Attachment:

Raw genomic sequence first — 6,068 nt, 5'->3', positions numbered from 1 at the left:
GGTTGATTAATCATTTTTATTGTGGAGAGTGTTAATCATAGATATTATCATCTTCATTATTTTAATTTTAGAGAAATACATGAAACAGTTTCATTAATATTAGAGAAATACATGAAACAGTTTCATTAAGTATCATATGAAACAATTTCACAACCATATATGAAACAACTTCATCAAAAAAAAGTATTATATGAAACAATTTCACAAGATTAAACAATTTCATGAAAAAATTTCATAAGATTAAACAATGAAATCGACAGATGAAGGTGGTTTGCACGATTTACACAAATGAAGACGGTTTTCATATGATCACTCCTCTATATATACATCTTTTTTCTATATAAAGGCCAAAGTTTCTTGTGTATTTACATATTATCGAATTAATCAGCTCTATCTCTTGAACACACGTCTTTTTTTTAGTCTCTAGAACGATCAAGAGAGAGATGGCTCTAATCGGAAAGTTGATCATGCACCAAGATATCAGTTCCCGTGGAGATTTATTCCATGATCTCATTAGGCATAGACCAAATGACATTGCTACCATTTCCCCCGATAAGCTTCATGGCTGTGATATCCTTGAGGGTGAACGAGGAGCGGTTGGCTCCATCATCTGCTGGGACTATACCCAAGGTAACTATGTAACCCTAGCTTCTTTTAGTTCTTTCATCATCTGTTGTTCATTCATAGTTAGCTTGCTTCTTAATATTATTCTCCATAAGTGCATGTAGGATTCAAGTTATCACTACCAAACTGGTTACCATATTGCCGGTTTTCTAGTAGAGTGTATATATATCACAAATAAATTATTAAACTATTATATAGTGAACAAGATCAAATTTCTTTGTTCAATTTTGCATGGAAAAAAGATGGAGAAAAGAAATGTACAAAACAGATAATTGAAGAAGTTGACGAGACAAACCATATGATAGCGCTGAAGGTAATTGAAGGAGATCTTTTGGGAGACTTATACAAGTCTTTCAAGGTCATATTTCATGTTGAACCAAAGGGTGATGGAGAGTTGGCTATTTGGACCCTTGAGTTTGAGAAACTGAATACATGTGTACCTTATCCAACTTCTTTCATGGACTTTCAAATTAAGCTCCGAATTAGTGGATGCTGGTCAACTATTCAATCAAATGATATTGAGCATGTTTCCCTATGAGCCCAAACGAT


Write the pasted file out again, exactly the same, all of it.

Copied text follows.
Raw genomic sequence first — 6,068 nt, 5'->3', positions numbered from 1 at the left:
GGTTGATTAATCATTTTTATTGTGGAGAGTGTTAATCATAGATATTATCATCTTCATTATTTTAATTTTAGAGAAATACATGAAACAGTTTCATTAATATTAGAGAAATACATGAAACAGTTTCATTAAGTATCATATGAAACAATTTCACAACCATATATGAAACAACTTCATCAAAAAAAAGTATTATATGAAACAATTTCACAAGATTAAACAATTTCATGAAAAAATTTCATAAGATTAAACAATGAAATCGACAGATGAAGGTGGTTTGCACGATTTACACAAATGAAGACGGTTTTCATATGATCACTCCTCTATATATACATCTTTTTTCTATATAAAGGCCAAAGTTTCTTGTGTATTTACATATTATCGAATTAATCAGCTCTATCTCTTGAACACACGTCTTTTTTTTAGTCTCTAGAACGATCAAGAGAGAGATGGCTCTAATCGGAAAGTTGATCATGCACCAAGATATCAGTTCCCGTGGAGATTTATTCCATGATCTCATTAGGCATAGACCAAATGACATTGCTACCATTTCCCCCGATAAGCTTCATGGCTGTGATATCCTTGAGGGTGAACGAGGAGCGGTTGGCTCCATCATCTGCTGGGACTATACCCAAGGTAACTATGTAACCCTAGCTTCTTTTAGTTCTTTCATCATCTGTTGTTCATTCATAGTTAGCTTGCTTCTTAATATTATTCTCCATAAGTGCATGTAGGATTCAAGTTATCACTACCAAACTGGTTACCATATTGCCGGTTTTCTAGTAGAGTGTATATATATCACAAATAAATTATTAAACTATTATATAGTGAACAAGATCAAATTTCTTTGTTCAATTTTGCATGGAAAAAAGATGGAGAAAAGAAATGTACAAAACAGATAATTGAAGAAGTTGACGAGACAAACCATATGATAGCGCTGAAGGTAATTGAAGGAGATCTTTTGGGAGACTTATACAAGTCTTTCAAGGTCATATTTCATGTTGAACCAAAGGGTGATGGAGAGTTGGCTATTTGGACCCTTGAGTTTGAGAAACTGAATACATGTGTACCTTATCCAACTTCTTTCATGGACTTTCAAATTAAGCTCCGAATTAGTGGATGCTGGTCAACTATTCAATCAAATGATATTGAGCATGTTTCCCTATGAGCCCAAACGAT